No more confusion for recognized holidays
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No more confusion for recognized holidays

Date: February 13, 2008
By: Jessica Miller
State Capitol Bureau
Links: HB1351

Intro:  House legislation heard by the House Local Govenrment Committee Wednesday, would protect schools from legal backlash if they choose to use traditional holiday names.

Jessica Miller has more from the State Capitol.

RunTime:1:55 OutCue: SOC

Confusion was sparked after Missouri State University took down a Christmas tree, fearing it was insensitive to other religions.

Governor Matt Blunt was a known opponent of MSU's decision, and shortly after his statements, the university reversed its decision. The appropriate terminology has not been specified...until now.  

House Speaker Pro Tem and member of the Local Government Committee Bryan Pratt says taking the pressure off public schools will help alleviate the confusion.

 

Actuality:  PRATT2.WAV
Run Time: 00:12
Description: If they use the word Christmas, are they going to be sued or criticized? Are bad things going to happen? What this bill does is take the bill of the local school, and I'll take the heat for a local school being allowed to say "Christmas."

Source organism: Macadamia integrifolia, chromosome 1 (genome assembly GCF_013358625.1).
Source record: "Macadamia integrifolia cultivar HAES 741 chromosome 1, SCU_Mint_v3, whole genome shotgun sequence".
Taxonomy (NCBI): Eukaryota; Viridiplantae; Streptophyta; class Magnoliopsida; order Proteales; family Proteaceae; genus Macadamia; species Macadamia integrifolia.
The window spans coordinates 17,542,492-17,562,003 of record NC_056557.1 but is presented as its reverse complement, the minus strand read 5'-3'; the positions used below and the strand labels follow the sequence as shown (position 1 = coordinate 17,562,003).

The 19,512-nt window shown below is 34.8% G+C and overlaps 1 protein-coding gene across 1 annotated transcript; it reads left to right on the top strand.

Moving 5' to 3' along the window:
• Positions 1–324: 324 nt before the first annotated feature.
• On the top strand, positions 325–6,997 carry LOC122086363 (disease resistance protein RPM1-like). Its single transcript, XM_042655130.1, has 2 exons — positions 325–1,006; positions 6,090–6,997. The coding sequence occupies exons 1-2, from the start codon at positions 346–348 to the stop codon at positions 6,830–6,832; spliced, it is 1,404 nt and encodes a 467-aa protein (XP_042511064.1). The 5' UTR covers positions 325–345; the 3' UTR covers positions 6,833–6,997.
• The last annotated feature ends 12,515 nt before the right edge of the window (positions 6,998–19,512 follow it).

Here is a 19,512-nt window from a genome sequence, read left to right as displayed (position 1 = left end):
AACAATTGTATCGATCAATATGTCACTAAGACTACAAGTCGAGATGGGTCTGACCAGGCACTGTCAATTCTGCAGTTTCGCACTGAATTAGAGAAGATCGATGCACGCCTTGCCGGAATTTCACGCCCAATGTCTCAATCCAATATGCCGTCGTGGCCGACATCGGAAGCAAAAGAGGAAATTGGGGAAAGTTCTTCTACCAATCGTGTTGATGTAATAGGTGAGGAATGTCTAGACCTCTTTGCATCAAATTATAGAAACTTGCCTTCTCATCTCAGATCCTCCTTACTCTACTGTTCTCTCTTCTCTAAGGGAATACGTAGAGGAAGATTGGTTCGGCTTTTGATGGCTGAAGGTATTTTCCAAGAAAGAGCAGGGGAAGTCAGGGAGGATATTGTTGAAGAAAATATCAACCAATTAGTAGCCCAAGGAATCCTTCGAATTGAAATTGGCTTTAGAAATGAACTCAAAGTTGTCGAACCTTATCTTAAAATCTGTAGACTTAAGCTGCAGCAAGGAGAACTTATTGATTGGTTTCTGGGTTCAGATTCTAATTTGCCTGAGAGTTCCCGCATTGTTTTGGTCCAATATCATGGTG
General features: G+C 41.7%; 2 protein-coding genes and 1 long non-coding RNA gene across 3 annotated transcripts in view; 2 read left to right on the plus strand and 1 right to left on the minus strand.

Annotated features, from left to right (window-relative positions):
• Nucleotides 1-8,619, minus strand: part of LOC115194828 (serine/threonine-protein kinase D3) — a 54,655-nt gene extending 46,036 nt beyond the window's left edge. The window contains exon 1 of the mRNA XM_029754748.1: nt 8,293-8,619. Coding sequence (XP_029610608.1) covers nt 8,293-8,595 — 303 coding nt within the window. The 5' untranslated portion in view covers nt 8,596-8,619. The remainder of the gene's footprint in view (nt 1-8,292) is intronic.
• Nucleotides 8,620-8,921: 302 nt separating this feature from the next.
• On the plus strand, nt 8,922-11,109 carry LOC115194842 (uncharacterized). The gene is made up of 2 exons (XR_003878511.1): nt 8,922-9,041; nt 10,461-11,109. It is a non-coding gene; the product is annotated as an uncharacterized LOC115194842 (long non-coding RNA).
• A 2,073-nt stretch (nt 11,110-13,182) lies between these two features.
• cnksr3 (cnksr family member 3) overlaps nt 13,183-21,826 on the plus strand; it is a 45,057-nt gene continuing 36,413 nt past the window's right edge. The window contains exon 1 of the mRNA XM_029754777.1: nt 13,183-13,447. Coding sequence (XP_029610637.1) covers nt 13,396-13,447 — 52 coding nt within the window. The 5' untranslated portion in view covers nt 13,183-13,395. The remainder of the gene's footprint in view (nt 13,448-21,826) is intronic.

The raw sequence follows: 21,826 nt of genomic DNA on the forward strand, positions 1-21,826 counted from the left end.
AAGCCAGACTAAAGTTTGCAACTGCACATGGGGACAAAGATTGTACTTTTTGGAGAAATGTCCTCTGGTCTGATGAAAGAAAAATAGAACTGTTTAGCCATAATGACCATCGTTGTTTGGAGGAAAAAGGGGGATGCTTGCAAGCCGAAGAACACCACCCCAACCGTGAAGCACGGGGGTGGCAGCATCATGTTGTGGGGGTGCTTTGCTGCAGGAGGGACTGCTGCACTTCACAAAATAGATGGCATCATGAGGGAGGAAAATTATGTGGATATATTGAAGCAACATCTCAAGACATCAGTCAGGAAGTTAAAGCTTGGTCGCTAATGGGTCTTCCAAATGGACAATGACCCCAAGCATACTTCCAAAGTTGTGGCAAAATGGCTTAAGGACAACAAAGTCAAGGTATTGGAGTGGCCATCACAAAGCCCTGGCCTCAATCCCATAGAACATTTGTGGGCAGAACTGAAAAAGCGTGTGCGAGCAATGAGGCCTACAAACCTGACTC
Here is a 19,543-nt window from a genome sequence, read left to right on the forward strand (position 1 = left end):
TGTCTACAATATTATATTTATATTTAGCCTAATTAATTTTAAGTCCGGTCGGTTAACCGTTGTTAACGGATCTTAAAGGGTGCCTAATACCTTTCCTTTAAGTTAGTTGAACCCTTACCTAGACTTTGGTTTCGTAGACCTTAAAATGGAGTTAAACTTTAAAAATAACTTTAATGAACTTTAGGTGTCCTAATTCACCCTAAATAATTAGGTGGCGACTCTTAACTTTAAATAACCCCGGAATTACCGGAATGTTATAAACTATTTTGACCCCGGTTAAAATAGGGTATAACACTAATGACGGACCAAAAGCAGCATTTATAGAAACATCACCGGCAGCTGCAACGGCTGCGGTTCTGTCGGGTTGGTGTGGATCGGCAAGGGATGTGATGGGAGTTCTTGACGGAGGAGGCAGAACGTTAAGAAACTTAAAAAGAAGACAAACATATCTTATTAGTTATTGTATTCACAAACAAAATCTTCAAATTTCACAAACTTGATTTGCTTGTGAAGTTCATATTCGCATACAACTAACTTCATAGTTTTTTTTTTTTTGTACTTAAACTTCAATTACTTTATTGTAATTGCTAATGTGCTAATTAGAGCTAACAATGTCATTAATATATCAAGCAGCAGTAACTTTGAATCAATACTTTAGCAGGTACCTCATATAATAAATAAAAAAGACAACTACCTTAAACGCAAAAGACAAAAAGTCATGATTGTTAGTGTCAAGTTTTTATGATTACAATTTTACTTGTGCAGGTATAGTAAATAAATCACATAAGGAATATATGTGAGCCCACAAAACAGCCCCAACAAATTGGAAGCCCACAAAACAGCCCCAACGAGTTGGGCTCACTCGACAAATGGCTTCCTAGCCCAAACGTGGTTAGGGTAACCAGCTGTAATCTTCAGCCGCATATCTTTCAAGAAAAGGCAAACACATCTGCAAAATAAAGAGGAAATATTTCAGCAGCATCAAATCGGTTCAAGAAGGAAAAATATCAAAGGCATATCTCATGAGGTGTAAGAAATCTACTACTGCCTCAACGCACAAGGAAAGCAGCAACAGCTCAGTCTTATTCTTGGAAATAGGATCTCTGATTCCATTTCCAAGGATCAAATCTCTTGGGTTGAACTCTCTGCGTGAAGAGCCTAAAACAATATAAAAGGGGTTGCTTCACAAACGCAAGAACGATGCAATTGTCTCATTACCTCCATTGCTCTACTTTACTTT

The committee has yet to vote on the bill.

Reporting from Jefferson City, I'm Jessica Miller.

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Intro: A bill heard by the Missouri House Local Government committee would allow public schools to breath easy about using traditional names for holidays.

Jessica Miller has more from the State Capitol.

RunTime:
OutCue: 

The bill sponsored by Republican Representative Mike Cunningham would require state agencies, public schools, and universities to use the traditional name for any holiday they choose to observe.

House Speaker pro tem and member of the Local Government Committee Bryan Pratt says the bill puts public schools at ease during a holiday season.  

Actuality:  PRATT1.WAV
Run Time: 00:17
Description: What this bill does is allows people to say the word Christmas, the word Hanukkah, the word Kwanzaa, at your schools and not be punished for it. The geneses of this bill is to allow schools to have some comfort in using a holidays name during an actual holiday.

The bill accompanies Governor Blunt's views on Holiday terminology and supporters agree it is a good idea for public schools to have a guideline to protect them against legal opposition.

Reporting from the State Capitol, I'm Jessica Miller.